JTom

Where Is The Fuel Pump Resistor On Ls400 1992? Also No Hanyes Manuals?

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A friend of mine is working on my LS400, the car was stalling while idle and also completely died while driving, he set the fuel pump relay to run at it's highest and the car is smooth now, he found the fuel pump relay fine but he can't fine the fuel pump resistor that controls the pressure. I've googled all over, nothing, I also don't see a Haynes or Chilton manual for this car, do they not exist?

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In the shop manual the fuel pump solenoid resistor appears to be directly connected to the

centre tap of the FP relay, marked PR.

Using an ohmmeter the resistance between the terminals is shown

as 0.67 - -0.79 ohm at 20 degrees C [68 F.]

replace if out of spec.

Assuming Europe spec. is the same as USA!!

Hope this may help

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In the shop manual the fuel pump solenoid resistor appears to be directly connected to the

centre tap of the FP relay, marked PR.

Using an ohmmeter the resistance between the terminals is shown

as 0.67 - -0.79 ohm at 20 degrees C [68 F.]

replace if out of spec.

Assuming Europe spec. is the same as USA!!

Hope this may help

On my '90 LS400, the fuel pump resistor is bracketed to the wheel well hump, down below and to the side of the fuel pump relay. Here's a picture:

90-LS400-Fuel-Pump-Resistor-sm.jpg

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I have a 96 ls400 that was running fine. I drove it about 10 miles and then pared for about an hour. When I tried to leave, it wouldn't stay running. It had no power and was idling all over the place and trying to die. Giving it gas had no affect on it. 

I had it towed home and planned to work on it today. I started it and it ran fine but I wanted to find the problem. I had done some research and determined it was probably the fuel pump relay or resistor. 

I disconnected the resistor and tried to start it. It showed the same symptoms as the previous day and wouldn't stay running. I plugged the resistor back in but it still is not running correctly.

My ohm meter is measuring 1.1-1.2 so I'm assuming the resistor is shot?

Looking for a second opinion...

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I'm at the junkyard and found one but the ohm meter reads 1.1, the same as the supposedly defective one

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The relay and resistor had no change but now the car won't start at all. 

Going to exchange for fuel pump.

MAF sensor?

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You can use a paper clip jumper on the diagnostic connector, between the Fp and B+ I think it is terminals to bypass the fuel pump resistor and relay and see if your pump runs.

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This a 96 and the diagnostic box inder the drivers side dash doesnt have a  fp or b+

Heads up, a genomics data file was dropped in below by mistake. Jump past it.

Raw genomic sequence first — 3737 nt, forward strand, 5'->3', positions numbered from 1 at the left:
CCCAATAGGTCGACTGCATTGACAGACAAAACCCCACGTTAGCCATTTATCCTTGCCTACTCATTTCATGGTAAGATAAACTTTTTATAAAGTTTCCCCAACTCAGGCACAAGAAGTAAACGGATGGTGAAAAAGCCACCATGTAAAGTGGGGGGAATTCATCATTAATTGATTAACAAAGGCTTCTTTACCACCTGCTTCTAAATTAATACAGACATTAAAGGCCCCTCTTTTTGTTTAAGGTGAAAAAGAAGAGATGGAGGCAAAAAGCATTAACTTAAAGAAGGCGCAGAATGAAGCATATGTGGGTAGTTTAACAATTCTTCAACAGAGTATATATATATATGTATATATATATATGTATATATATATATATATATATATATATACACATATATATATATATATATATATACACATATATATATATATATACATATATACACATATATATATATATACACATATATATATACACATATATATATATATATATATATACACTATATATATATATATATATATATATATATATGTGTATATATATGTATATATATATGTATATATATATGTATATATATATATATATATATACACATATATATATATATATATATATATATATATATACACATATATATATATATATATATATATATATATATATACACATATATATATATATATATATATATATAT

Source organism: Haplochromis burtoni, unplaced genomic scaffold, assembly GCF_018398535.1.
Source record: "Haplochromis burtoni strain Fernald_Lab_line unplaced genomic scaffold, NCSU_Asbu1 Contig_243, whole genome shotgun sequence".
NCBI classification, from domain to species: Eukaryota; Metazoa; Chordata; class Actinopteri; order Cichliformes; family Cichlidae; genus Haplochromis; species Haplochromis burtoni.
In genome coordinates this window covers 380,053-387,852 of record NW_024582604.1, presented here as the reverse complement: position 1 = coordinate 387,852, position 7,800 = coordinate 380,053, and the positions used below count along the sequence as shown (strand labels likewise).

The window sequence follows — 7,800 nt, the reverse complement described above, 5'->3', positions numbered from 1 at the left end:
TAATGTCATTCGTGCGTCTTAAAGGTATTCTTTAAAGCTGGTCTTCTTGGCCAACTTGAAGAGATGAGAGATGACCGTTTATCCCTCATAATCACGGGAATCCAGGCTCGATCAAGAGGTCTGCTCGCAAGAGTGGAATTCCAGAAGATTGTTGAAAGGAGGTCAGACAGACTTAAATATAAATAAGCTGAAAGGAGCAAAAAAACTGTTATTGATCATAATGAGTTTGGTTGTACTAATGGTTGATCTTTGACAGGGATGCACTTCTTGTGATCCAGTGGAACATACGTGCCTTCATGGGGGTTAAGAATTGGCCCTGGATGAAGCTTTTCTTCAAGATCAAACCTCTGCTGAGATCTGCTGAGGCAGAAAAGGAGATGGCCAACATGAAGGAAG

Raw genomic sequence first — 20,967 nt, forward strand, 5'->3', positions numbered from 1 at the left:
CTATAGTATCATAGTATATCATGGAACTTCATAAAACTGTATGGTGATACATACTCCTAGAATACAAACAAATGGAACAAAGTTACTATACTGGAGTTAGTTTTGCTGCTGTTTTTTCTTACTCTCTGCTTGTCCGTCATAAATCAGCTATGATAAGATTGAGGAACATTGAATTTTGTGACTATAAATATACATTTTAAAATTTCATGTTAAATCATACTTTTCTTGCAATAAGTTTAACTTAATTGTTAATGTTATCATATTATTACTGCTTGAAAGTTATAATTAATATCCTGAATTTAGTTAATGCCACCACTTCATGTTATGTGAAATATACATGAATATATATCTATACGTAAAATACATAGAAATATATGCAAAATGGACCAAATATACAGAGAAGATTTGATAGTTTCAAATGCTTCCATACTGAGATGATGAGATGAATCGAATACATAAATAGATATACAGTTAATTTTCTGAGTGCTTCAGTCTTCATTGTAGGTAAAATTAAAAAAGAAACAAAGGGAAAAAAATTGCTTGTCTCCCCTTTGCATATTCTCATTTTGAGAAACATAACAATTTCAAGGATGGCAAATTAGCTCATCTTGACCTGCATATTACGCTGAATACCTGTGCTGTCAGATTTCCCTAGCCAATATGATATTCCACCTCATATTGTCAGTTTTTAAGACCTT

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You really need to re read the title to this thread..........................!!!!!!!!!!!!!!!!!!!!

The year is a 1992.   Not a 96........................................

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7 hours ago, Exhaustgases said:

You really need to re read the title to this thread..........................!!!!!!!!!!!!!!!!!!!!

The year is a 1992.   Not a 96........................................

Feel better?

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Not really. I would think a person would start a new thread for their car problem, and not use or resurrect one from 7 years ago that doesn't even apply to the car in question. Its like asking for help on an aircooled VW beetle on a Lexus forum.

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My question was based on a post in this thread about the ohm resistance of the fuel pump resistor.

You're a troll looking for confrontation. 

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On 3/15/2017 at 11:02 PM, bdruff said:

It was a faulty fuel pump. Easily replaced

I saw this and was going to point this out because mine started to do the same thing now that it's getting warmer. For others with this issue, the best way to check for fuel is to put your ear to the fuel fill hole and have someone put the key to on. If it doesn't whine it's not working. I hit the tank a few times while my buddy tried to start it. Started right up. The pump is getting hot and seizing up. Hitting it got it to loosen up for a bit. It did start running bad about 30 minutes later. But at least I knew what it was. Replaced it and it's been good ever since.

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Gentlemen,

I know I am the FNG(F'in New Guy) but if I may be allowed a suggestion. If both gentlemen would consider the solution is for B17what to cut and paste his dilemma, discussion and discovery on a whole new blog or post with the title 1997 Lexus etc to get the best solution to the scenario. It's the goal intent of the lesson to learn but also will pay it forward to the next 97 ls400 owner from pulling hair out ordeal trouble shooting can be. That way, Exhaustgases makes a valid point and B17What helps the next 1997 two fold by not leaving his answer in 1992 limbo and that is what everyone wants and needs in the end. Sorry and thank you for the knowledge because this blog looks exactly parallel to my 1993 problem my local mechanic can not track down and by all parties posting their experience, I have a straight map of things to one by one find, test and not get frustrated when I think it's one part and get no answer. I then know from you folks being so kind, what my next question to ask instead of being a Yosemite Sam in front of the neighbors.

thanks
 

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